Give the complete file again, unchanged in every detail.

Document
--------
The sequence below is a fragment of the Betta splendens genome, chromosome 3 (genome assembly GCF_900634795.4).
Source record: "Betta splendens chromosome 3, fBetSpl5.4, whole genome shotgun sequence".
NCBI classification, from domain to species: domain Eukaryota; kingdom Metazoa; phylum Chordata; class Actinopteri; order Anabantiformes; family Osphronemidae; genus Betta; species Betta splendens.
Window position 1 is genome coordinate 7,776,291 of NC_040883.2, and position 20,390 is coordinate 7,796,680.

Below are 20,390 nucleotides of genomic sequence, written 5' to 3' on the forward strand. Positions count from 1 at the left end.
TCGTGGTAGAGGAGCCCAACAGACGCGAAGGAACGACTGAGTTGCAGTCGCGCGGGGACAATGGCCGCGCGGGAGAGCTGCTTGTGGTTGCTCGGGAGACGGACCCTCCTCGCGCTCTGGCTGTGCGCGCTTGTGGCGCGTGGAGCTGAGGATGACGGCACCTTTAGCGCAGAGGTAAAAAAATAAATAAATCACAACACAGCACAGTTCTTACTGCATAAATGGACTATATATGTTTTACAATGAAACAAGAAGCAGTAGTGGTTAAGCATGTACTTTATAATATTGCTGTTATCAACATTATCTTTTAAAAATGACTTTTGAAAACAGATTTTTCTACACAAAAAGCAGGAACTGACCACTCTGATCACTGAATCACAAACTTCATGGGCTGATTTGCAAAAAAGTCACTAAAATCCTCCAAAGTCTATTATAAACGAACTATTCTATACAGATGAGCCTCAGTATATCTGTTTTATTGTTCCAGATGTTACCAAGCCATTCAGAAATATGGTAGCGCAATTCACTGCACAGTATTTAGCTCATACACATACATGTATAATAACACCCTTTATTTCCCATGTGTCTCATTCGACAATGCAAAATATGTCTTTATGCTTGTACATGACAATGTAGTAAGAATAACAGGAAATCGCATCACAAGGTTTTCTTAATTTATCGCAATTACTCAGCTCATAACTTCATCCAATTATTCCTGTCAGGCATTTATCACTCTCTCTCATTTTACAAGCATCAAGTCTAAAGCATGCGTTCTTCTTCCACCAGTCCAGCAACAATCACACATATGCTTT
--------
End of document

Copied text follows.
The sequence below is a fragment of the Betta splendens genome, chromosome 3 (genome assembly GCF_900634795.4).
Source record: "Betta splendens chromosome 3, fBetSpl5.4, whole genome shotgun sequence".
NCBI classification, from domain to species: domain Eukaryota; kingdom Metazoa; phylum Chordata; class Actinopteri; order Anabantiformes; family Osphronemidae; genus Betta; species Betta splendens.
Window position 1 is genome coordinate 7,776,291 of NC_040883.2, and position 20,390 is coordinate 7,796,680.

Below are 20,390 nucleotides of genomic sequence, written 5' to 3' on the forward strand. Positions count from 1 at the left end.
TCGTGGTAGAGGAGCCCAACAGACGCGAAGGAACGACTGAGTTGCAGTCGCGCGGGGACAATGGCCGCGCGGGAGAGCTGCTTGTGGTTGCTCGGGAGACGGACCCTCCTCGCGCTCTGGCTGTGCGCGCTTGTGGCGCGTGGAGCTGAGGATGACGGCACCTTTAGCGCAGAGGTAAAAAAATAAATAAATCACAACACAGCACAGTTCTTACTGCATAAATGGACTATATATGTTTTACAATGAAACAAGAAGCAGTAGTGGTTAAGCATGTACTTTATAATATTGCTGTTATCAACATTATCTTTTAAAAATGACTTTTGAAAACAGATTTTTCTACACAAAAAGCAGGAACTGACCACTCTGATCACTGAATCACAAACTTCATGGGCTGATTTGCAAAAAAGTCACTAAAATCCTCCAAAGTCTATTATAAACGAACTATTCTATACAGATGAGCCTCAGTATATCTGTTTTATTGTTCCAGATGTTACCAAGCCATTCAGAAATATGGTAGCGCAATTCACTGCACAGTATTTAGCTCATACACATACATGTATAATAACACCCTTTATTTCCCATGTGTCTCATTCGACAATGCAAAATATGTCTTTATGCTTGTACATGACAATGTAGTAAGAATAACAGGAAATCGCATCACAAGGTTTTCTTAATTTATCGCAATTACTCAGCTCATAACTTCATCCAATTATTCCTGTCAGGCATTTATCACTCTCTCTCATTTTACAAGCATCAAGTCTAAAGCATGCGTTCTTCTTCCACCAGTCCAGCAACAATCACACATATGCTTT